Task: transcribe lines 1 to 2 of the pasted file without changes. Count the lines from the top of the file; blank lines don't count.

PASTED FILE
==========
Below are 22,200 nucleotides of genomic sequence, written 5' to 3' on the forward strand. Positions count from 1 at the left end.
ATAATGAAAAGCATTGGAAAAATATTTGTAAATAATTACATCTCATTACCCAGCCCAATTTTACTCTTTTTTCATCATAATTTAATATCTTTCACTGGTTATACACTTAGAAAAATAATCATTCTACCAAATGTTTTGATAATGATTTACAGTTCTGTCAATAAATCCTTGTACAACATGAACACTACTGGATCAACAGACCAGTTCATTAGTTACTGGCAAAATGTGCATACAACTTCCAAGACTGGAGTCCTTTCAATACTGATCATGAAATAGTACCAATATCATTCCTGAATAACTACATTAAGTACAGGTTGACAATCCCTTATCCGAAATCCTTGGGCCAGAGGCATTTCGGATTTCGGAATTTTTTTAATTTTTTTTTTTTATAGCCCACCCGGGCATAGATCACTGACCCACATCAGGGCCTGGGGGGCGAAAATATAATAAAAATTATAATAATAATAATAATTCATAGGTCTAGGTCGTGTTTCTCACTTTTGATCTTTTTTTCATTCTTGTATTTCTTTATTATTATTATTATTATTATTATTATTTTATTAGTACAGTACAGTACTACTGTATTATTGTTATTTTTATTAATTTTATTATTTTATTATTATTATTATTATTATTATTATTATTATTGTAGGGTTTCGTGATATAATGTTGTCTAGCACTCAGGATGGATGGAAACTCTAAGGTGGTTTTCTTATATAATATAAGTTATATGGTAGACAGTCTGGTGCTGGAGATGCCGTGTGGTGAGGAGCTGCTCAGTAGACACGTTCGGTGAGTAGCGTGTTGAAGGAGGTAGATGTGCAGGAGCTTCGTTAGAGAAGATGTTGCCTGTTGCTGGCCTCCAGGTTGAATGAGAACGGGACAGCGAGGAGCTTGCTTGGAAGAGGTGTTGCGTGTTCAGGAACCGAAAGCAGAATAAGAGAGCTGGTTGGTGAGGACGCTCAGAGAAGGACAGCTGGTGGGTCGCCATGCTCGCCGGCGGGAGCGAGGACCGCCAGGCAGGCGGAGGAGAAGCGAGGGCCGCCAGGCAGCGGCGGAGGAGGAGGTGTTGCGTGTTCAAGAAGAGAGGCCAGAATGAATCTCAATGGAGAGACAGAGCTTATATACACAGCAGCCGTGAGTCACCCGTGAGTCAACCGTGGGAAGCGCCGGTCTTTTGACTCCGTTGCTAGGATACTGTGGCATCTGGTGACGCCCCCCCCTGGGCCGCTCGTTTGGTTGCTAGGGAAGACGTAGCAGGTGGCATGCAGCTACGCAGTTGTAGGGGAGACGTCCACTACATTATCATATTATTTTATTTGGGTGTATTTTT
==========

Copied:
Below are 22,200 nucleotides of genomic sequence, written 5' to 3' on the forward strand. Positions count from 1 at the left end.
ATAATGAAAAGCATTGGAAAAATATTTGTAAATAATTACATCTCATTACCCAGCCCAATTTTACTCTTTTTTCATCATAATTTAATATCTTTCACTGGTTATACACTTAGAAAAATAATCATTCTACCAAATGTTTTGATAATGATTTACAGTTCTGTCAATAAATCCTTGTACAACATGAACACTACTGGATCAACAGACCAGTTCATTAGTTACTGGCAAAATGTGCATACAACTTCCAAGACTGGAGTCCTTTCAATACTGATCATGAAATAGTACCAATATCATTCCTGAATAACTACATTAAGTACAGGTTGACAATCCCTTATCCGAAATCCTTGGGCCAGAGGCATTTCGGATTTCGGAATTTTTTTAATTTTTTTTTTTTATAGCCCACCCGGGCATAGATCACTGACCCACATCAGGGCCTGGGGGGCGAAAATATAATAAAAATTATAATAATAATAATAATTCATAGGTCTAGGTCGTGTTTCTCACTTTTGATCTTTTTTTCATTCTTGTATTTCTTTATTATTATTATTATTATTATTATTATTTTATTAGTACAGTACAGTACTACTGTATTATTGTTATTTTTATTAATTTTATTATTTTATTATTATTATTATTATTATTATTATTATTATTGTAGGGTTTCGTGATATAATGTTGTCTAGCACTCAGGATGGATGGAAACTCTAAGGTGGTTTTCTTATATAATATAAGTTATATGGTAGACAGTCTGGTGCTGGAGATGCCGTGTGGTGAGGAGCTGCTCAGTAGACACGTTCGGTGAGTAGCGTGTTGAAGGAGGTAGATGTGCAGGAGCTTCGTTAGAGAAGATGTTGCCTGTTGCTGGCCTCCAGGTTGAATGAGAACGGGACAGCGAGGAGCTTGCTTGGAAGAGGTGTTGCGTGTTCAGGAACCGAAAGCAGAATAAGAGAGCTGGTTGGTGAGGACGCTCAGAGAAGGACAGCTGGTGGGTCGCCATGCTCGCCGGCGGGAGCGAGGACCGCCAGGCAGGCGGAGGAGAAGCGAGGGCCGCCAGGCAGCGGCGGAGGAGGAGGTGTTGCGTGTTCAAGAAGAGAGGCCAGAATGAATCTCAATGGAGAGACAGAGCTTATATACACAGCAGCCGTGAGTCACCCGTGAGTCAACCGTGGGAAGCGCCGGTCTTTTGACTCCGTTGCTAGGATACTGTGGCATCTGGTGACGCCCCCCCCTGGGCCGCTCGTTTGGTTGCTAGGGAAGACGTAGCAGGTGGCATGCAGCTACGCAGTTGTAGGGGAGACGTCCACTACATTATCATATTATTTTATTTGGGTGTATTTTT